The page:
The purpose of this phenomenological study was to explore veterinarians’ experience performing euthanasia on a pet. Various mental health effects from veterinarians’ performing euthanasia on pets have been discussed in the literature including risk of suicide, stress, compassion fatigue, and burnout (Bartram et al., 2009; Bartram & Baldwin, 2010; Hill et al., 2019; Miller, 2012). The objective of this phenomenological study was to further understand the experience that veterinarians have when performing the end-of-life procedure, euthanasia, and what themes may emerge as a result. Semi-structured interviews were used to understand veterinarians’ experiences with performing euthanasia. The sample included 8 veterinarians who have performed at least one euthanasia. The findings of this study included four emerging central themes that were identified in the data analysis process, including several subthemes. The first central theme identified was moral reasoning for euthanasia with subthemes including concern for quality of life, ending suffering for pets, and ending suffering for humans. The second central theme was effects on the mental health of the veterinarian with subthemes including suicidal risk, burnout, and compassion fatigue. The third central theme was the experience of performing euthanasia being emotionally difficult for the veterinarian including a subtheme of attending to the emotions and needs of owners. The last central theme was compartmentalization including a subtheme of professionalism. These findings contributed to the existing literature as they showed that performing euthanasia on a pet is an experience that affects the veterinarian in various ways. Continue research is needed to better understand the experience of a veterinarian performing euthanasia on a pet in order to better help veterinarians that may need help for their mental health.
  • Raising the Bar: Institutional Action to Address College Graduation Rates for Students of Color from Low Socioeconomic Backgrounds

    Clark, Jr., Ricky; Tift College of Education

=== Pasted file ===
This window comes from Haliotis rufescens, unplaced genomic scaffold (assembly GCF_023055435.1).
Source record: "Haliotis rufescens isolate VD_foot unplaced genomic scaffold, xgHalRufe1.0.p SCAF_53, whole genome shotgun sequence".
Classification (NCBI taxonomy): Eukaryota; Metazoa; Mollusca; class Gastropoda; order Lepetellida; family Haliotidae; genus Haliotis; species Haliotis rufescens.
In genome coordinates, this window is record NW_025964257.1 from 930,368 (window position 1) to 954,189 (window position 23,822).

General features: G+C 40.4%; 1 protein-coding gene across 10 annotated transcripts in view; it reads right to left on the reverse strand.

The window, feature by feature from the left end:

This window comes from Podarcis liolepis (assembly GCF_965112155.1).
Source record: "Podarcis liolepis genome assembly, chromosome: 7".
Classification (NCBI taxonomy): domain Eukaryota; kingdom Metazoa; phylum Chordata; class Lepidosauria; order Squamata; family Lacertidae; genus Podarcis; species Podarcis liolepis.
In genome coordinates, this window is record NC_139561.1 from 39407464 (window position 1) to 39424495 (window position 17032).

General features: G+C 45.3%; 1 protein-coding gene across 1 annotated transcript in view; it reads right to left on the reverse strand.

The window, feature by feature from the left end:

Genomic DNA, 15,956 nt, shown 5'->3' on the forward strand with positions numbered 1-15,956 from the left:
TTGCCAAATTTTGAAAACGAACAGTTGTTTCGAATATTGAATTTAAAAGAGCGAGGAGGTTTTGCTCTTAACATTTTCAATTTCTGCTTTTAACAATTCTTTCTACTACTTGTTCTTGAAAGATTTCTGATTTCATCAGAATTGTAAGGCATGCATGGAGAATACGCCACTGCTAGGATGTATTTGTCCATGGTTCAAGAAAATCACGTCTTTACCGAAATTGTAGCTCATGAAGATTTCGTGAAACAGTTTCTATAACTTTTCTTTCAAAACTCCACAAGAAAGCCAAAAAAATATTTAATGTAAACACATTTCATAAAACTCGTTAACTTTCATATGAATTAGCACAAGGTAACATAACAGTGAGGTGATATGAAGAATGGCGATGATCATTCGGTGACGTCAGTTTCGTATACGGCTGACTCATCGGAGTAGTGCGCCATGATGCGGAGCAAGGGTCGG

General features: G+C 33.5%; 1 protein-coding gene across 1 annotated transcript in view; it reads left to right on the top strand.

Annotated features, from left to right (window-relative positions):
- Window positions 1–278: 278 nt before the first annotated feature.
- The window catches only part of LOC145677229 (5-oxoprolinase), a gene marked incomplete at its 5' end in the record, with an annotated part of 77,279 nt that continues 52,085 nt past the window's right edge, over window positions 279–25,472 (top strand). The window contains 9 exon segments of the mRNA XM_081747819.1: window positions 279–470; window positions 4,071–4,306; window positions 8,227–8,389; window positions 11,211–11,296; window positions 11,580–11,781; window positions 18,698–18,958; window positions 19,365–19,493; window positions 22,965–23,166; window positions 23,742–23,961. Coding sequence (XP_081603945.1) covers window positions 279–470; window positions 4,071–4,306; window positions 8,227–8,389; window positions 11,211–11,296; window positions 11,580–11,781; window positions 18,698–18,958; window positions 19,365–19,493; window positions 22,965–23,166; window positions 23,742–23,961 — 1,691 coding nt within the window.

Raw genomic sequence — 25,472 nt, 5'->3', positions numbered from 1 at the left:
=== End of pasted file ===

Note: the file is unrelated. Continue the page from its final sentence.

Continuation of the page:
The purpose of this qualitative single site case study was to examine the practices, policies, and programs at a university with exceptional graduation rates for students of color from low socioeconomic backgrounds. This study identified the impact of various departments, such as financial planning, recruitment and admissions, academic services, curriculum and instruction, and student services, on student persistence, from the perspective of both students of color as well as departmental leadership. This study also identified what students of color from low socioeconomic backgrounds perceived contributed to their success. The research question that guided this study was: How are the institutional factors of Swail’s (2003) Geometric Model of Student Persistence and Achievement implemented at a southern U.S. university with graduation rates for students of color from low socio-economic backgrounds that meet or exceed the national average graduation rate of 59 percent? The selected site was a private liberal arts institution in the southern region of the United States. The researcher conducted semi-structured interviews with faculty, staff, and students; campus observations; and document reviews. Hybrid thematic analysis (inductive and deductive) revealed that peer-to-peer mentoring and faculty/staff to student mentoring, supplemental instruction and tutoring, office or staff devoted to retention efforts, collaborative community campus environment, and consistent financial resources positively impacted the success of students of color from low socioeconomic backgrounds. This study may inform institutions of higher education of successful policies, practices, and programs that may influence persistence to graduate for students of color from low socioeconomic backgrounds. Implementation of the following may influence the success of students of color from low socioeconomic background: interdepartmental cross training, investment of additional time and resources into TRIO programs, creation or expansion of supplemental instruction and tutoring programs, create an office or train a staff member to address student retention, provision of consistent financial resources and education, provision of affinity group opportunities or safe space environments, and creation of a “community feel” on campus. Recommendations for further research include applying this research to various institutional types such as technical colleges, community colleges, HBCUs, Tribal Colleges or public institution; expand current research to include alumni perspective on student success; and expand current research focusing on individual academic departments or units to offer deeper understanding.